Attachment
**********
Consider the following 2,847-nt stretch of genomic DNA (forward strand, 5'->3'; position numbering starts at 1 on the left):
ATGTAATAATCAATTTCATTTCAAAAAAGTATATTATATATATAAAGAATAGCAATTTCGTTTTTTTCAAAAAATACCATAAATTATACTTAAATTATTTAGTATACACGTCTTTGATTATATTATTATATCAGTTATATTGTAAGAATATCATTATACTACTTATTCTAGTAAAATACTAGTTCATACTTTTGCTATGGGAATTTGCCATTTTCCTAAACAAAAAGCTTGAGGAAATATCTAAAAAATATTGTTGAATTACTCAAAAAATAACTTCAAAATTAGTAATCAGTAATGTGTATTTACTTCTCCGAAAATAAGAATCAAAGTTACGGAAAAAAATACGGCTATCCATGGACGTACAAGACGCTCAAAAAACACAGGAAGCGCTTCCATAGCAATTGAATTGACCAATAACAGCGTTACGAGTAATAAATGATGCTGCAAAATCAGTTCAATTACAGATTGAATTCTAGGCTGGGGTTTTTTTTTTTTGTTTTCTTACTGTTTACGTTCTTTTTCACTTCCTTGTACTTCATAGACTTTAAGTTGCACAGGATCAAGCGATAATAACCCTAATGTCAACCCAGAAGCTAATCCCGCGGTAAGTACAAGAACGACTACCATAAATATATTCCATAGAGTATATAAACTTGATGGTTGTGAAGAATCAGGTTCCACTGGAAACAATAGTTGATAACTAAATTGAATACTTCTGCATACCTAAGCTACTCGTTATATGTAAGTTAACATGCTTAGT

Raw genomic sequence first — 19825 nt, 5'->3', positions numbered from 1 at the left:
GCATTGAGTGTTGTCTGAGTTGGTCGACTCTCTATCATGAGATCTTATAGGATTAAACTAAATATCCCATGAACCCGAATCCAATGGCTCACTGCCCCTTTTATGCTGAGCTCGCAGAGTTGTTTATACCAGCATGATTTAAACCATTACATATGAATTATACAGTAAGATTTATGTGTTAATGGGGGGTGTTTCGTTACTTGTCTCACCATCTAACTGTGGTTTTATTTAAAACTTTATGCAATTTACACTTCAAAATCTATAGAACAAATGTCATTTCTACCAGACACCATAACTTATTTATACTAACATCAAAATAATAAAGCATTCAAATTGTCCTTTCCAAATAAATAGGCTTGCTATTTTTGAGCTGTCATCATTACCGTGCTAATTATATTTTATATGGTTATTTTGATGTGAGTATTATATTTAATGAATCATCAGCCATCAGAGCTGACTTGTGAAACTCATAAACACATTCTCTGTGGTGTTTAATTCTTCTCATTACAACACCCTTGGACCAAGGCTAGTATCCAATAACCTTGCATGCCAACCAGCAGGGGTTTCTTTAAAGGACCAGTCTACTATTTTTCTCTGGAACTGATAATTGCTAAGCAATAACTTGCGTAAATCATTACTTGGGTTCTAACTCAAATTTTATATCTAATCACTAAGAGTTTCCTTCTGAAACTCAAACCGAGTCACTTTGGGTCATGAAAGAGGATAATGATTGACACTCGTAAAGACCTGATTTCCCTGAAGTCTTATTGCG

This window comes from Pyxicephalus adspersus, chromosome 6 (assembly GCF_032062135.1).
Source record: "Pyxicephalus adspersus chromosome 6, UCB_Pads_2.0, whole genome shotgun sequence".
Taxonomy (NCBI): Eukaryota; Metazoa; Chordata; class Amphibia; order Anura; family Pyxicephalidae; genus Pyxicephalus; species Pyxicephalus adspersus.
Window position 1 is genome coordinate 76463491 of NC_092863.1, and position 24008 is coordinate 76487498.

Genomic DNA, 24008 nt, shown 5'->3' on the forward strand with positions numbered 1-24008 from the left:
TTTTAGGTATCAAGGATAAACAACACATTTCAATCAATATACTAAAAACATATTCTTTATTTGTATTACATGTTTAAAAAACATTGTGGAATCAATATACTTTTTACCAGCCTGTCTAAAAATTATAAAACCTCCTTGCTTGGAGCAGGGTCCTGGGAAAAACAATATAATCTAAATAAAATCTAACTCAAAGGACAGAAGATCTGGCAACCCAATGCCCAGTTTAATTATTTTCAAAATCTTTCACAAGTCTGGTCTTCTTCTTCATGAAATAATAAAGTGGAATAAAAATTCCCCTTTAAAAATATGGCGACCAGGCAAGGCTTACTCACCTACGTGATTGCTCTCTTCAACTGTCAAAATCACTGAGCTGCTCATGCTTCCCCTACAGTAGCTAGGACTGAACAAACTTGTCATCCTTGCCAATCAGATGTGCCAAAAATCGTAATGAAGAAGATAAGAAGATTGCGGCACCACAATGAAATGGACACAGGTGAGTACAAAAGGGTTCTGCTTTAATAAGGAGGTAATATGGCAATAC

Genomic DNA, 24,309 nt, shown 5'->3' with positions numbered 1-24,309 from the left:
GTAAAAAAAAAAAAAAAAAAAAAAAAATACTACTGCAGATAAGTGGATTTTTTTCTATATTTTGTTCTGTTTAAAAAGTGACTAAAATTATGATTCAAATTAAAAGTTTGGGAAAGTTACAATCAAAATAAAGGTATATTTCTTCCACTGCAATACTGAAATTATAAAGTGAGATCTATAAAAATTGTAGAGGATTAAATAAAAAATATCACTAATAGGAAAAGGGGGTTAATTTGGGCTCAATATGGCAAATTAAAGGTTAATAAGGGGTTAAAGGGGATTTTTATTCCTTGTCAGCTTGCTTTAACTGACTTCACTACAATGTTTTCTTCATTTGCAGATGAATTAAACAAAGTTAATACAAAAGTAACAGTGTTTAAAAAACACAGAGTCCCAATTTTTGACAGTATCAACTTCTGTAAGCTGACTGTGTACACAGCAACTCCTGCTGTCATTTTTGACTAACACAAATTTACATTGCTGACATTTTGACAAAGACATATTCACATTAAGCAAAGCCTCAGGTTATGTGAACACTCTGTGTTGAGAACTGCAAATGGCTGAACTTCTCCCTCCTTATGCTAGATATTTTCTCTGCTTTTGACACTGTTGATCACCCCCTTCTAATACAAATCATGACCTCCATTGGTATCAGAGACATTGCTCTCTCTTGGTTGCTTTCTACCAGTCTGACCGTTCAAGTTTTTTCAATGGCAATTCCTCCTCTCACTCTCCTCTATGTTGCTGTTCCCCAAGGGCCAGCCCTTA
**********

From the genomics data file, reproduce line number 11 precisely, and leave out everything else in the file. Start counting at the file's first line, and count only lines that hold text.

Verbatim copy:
Genomic DNA, 24,309 nt, shown 5'->3' with positions numbered 1-24,309 from the left: